The Non-Expert

Cameron’s Physics, Tara’s Slips

Experts answer what they know. The Non-Expert answers anything. This week we help two readers with vital questions of national security: Can cars backtrack mileage if driven in reverse, and who is responsible for forcing celebrities down our throats?

Have a question? Need some advice? Ignored by everyone else? Send us your questions via email. The Non-Expert handles all subjects and is updated on Fridays, and is written by a member of The Morning News staff.


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Question: Does a car’s pedometer take off mileage if one drives in reverse? —Scott

Answer: Dear Scott,

I blame your ignorance on the president. Were it not for his emphasis on standards-based education, forcing our schools to focus on things like “math” and “science,” your teachers would have had time to introduce you to things that really matter—like 1980s comedies. That way, you might actually have seen Ferris Bueller’s Day Off, and therefore know that, in fact, you cannot reverse mileage by driving in reverse, as Cameron attempts to do with his father’s Ferrari (though you still might not know that it’s called an odometer, not a pedometer).

Just imagine: What else might you have learned?

Mannequin: Sexy dress dummies will sleep with you, but only when no one’s looking.

The Goonies: Trust the incomprehensible ramblings of the hideously deformed, because they’re likely to save you in the event that you’re kidnapped by gangsters.

Can’t Buy Me Love: For the right money, wealthy, attractive, popular high school girls will readily whore themselves to dweeby gardeners.

976-Evil: It’s OK to masturbate, as long as you’re not running up your parents’ phone bill talking to a haunted sex line.

Soul Man: If you’re ever caught passing yourself off as a black man to get a minority scholarship, just tell everyone you’re really sorry. They’ll totally understand.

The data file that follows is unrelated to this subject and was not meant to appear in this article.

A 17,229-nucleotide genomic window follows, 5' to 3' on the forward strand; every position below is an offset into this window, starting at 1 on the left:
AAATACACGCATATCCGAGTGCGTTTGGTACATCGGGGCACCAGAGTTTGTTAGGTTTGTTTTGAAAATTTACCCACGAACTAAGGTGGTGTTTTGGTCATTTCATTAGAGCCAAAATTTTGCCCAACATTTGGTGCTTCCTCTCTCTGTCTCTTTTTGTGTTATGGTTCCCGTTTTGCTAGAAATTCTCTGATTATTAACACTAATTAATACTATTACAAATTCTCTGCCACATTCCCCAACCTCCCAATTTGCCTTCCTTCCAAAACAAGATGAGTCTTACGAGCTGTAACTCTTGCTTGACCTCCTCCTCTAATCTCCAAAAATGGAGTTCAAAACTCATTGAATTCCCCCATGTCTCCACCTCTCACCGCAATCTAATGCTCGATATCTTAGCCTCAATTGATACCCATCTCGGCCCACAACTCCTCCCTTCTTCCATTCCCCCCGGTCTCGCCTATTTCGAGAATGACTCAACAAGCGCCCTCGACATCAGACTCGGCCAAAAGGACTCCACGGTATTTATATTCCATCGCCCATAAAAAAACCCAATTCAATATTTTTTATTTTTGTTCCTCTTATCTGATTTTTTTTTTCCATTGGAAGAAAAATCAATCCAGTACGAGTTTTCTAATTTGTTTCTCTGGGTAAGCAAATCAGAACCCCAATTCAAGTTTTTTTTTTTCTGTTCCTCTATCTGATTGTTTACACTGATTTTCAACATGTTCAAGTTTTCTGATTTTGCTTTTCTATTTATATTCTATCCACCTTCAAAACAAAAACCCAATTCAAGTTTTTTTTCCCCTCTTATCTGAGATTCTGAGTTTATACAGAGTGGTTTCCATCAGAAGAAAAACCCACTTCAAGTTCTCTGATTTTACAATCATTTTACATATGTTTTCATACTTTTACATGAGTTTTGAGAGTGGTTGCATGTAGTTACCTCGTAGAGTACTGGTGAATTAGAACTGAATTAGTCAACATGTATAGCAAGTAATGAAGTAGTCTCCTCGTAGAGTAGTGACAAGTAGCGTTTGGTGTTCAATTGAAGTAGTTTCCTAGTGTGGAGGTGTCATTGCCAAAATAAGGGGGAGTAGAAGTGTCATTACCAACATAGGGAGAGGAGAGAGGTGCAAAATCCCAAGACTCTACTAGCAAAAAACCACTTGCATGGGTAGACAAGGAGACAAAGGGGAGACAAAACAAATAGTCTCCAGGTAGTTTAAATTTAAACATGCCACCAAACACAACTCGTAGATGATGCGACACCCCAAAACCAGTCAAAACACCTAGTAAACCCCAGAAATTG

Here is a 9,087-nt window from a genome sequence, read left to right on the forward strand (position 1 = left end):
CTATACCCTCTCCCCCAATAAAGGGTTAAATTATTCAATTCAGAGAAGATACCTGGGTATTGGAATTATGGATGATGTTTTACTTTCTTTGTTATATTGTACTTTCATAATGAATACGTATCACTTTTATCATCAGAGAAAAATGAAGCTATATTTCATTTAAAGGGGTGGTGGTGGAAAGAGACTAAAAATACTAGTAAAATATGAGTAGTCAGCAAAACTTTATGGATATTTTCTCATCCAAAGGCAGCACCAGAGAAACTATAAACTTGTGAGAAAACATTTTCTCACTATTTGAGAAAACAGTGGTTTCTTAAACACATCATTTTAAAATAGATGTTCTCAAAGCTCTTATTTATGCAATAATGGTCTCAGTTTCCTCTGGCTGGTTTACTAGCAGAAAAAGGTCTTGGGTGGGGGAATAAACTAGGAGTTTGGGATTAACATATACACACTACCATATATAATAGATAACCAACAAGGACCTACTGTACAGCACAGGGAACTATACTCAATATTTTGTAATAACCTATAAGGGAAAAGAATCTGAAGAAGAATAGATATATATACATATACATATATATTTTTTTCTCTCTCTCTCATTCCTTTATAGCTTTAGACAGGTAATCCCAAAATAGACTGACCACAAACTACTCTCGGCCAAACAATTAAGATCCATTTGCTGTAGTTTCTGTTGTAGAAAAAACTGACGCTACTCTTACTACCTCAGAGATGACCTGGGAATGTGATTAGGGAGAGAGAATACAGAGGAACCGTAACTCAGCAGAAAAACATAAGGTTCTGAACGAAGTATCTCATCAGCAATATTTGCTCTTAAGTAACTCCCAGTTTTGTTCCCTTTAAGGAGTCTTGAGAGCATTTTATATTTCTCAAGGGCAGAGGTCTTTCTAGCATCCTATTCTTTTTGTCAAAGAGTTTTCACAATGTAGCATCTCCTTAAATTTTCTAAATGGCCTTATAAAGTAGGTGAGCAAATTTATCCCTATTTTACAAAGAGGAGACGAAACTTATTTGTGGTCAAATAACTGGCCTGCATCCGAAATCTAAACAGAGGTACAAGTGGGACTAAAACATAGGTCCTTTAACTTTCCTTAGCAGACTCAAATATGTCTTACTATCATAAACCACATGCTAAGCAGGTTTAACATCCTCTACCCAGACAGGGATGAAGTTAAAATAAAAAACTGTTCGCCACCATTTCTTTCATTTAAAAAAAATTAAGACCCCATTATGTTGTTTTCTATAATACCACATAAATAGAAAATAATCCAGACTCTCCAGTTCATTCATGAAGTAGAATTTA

Red Dawn: Always make friends with the jocks, because if the Russians attack your hometown, they’re the only ones who can lead the rebellion.

Yes, 1980s movies are truly education at its finest. Alas, Scott, I fear for your generation.

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Question: The last person I want to see on my doorstep is Paris Hilton or Tara Reid or whoever shows up in US Weekly, and I bet most people are like me. So why do the magazines keep taking their pictures and shoving them down our throats? Because they think we want to see them, or because they like to see them? Isn’t it some vicious cycle that will never end? Anyway, keep up the good work. I love the site. Tara

Answer: Tara, look. Stop it. Just stop it. I know what you’re trying to do, and it’s not working. When you walked down that red carpet, glass-eyed and stumbling, and your shoulder strap just happened to fall off and reveal your nipple for the entire teenage boy demographic to see, and you acted like you didn’t know it had happened? This is the same thing. Attention, Tara, you’re looking for attention, and now you’re abusing a perfectly innocent web magazine in your depraved schemes.

That said, you’ve got a point. You’re played, all of you. Which is why, for your own good, I’m proposing the Celebrity Relocation and Protection Act. Under my plan, after a celebrity has appeared on two covers of Vanity Fair or three covers of either People or US Weekly, he or she will be detained by federal agents and secreted away to an undisclosed location. There, the overexposed celebrities will be given new identities and, if necessary, cosmetic surgery, after which they will be placed among insular religious communities around the country. Paris Hilton, for example, will become Rivka Schneersohn, wife of a Hasidic rabbi and mother of seven in Williamsburg. I’m thinking you would make a good Amish wife, Ms. Reid. Or, should I say, Ms. Yoder?

This way, I figure, not only will your newfound brethren keep the paparazzi away, but you will no longer be able to pester us with your pathetic cries for attention. Otherwise, I wouldn’t be surprised if you showed up at my door (which, by the way, is 1942 N. 15th St. N.W., Washington, D.C.; show up at 10 and bring friends).

For the love of God, Tara, have you no shame?


TMN Contributing Writer Clay Risen’s first attempt to build a website fell apart after he learned that had been bought by a hardcore Christian rock band. Clay is a senior staff editor at the New York Times and the author, most recently, of The Bill of the Century: The Epic Battle for the Civil Rights Act. He lives in Brooklyn. More by Clay Risen